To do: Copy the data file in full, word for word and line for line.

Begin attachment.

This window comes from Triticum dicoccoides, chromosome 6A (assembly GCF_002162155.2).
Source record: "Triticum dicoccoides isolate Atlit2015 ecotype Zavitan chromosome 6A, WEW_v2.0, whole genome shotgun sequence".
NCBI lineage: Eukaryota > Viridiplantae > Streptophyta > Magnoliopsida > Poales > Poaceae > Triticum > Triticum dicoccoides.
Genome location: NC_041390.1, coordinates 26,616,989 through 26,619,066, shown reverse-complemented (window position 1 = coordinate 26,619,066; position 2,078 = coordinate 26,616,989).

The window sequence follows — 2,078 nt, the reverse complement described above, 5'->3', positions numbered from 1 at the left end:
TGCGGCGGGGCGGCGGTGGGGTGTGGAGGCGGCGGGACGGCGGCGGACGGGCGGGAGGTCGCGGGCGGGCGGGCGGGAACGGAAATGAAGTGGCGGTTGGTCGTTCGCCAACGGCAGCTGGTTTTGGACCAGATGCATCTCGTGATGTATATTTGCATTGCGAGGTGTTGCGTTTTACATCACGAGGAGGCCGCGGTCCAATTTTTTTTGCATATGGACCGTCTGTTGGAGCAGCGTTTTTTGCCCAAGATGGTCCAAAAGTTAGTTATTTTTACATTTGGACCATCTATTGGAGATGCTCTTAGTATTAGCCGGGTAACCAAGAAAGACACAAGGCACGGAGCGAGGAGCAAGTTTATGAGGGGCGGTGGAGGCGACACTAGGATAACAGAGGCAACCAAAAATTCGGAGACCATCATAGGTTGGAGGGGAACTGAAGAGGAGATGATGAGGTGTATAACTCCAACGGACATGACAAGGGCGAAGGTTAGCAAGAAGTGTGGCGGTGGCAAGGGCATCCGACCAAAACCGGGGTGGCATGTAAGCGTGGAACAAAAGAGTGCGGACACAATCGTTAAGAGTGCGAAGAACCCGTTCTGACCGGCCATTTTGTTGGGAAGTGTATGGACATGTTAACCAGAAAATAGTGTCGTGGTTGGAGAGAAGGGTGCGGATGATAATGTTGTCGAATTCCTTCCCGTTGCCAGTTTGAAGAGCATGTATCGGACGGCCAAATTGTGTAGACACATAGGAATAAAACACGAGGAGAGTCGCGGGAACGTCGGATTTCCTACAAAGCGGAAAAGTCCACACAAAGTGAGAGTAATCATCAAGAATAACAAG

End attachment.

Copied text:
This window comes from Triticum dicoccoides, chromosome 6A (assembly GCF_002162155.2).
Source record: "Triticum dicoccoides isolate Atlit2015 ecotype Zavitan chromosome 6A, WEW_v2.0, whole genome shotgun sequence".
NCBI lineage: Eukaryota > Viridiplantae > Streptophyta > Magnoliopsida > Poales > Poaceae > Triticum > Triticum dicoccoides.
Genome location: NC_041390.1, coordinates 26,616,989 through 26,619,066, shown reverse-complemented (window position 1 = coordinate 26,619,066; position 2,078 = coordinate 26,616,989).

The window sequence follows — 2,078 nt, the reverse complement described above, 5'->3', positions numbered from 1 at the left end:
TGCGGCGGGGCGGCGGTGGGGTGTGGAGGCGGCGGGACGGCGGCGGACGGGCGGGAGGTCGCGGGCGGGCGGGCGGGAACGGAAATGAAGTGGCGGTTGGTCGTTCGCCAACGGCAGCTGGTTTTGGACCAGATGCATCTCGTGATGTATATTTGCATTGCGAGGTGTTGCGTTTTACATCACGAGGAGGCCGCGGTCCAATTTTTTTTGCATATGGACCGTCTGTTGGAGCAGCGTTTTTTGCCCAAGATGGTCCAAAAGTTAGTTATTTTTACATTTGGACCATCTATTGGAGATGCTCTTAGTATTAGCCGGGTAACCAAGAAAGACACAAGGCACGGAGCGAGGAGCAAGTTTATGAGGGGCGGTGGAGGCGACACTAGGATAACAGAGGCAACCAAAAATTCGGAGACCATCATAGGTTGGAGGGGAACTGAAGAGGAGATGATGAGGTGTATAACTCCAACGGACATGACAAGGGCGAAGGTTAGCAAGAAGTGTGGCGGTGGCAAGGGCATCCGACCAAAACCGGGGTGGCATGTAAGCGTGGAACAAAAGAGTGCGGACACAATCGTTAAGAGTGCGAAGAACCCGTTCTGACCGGCCATTTTGTTGGGAAGTGTATGGACATGTTAACCAGAAAATAGTGTCGTGGTTGGAGAGAAGGGTGCGGATGATAATGTTGTCGAATTCCTTCCCGTTGCCAGTTTGAAGAGCATGTATCGGACGGCCAAATTGTGTAGACACATAGGAATAAAACACGAGGAGAGTCGCGGGAACGTCGGATTTCCTACAAAGCGGAAAAGTCCACACAAAGTGAGAGTAATCATCAAGAATAACAAG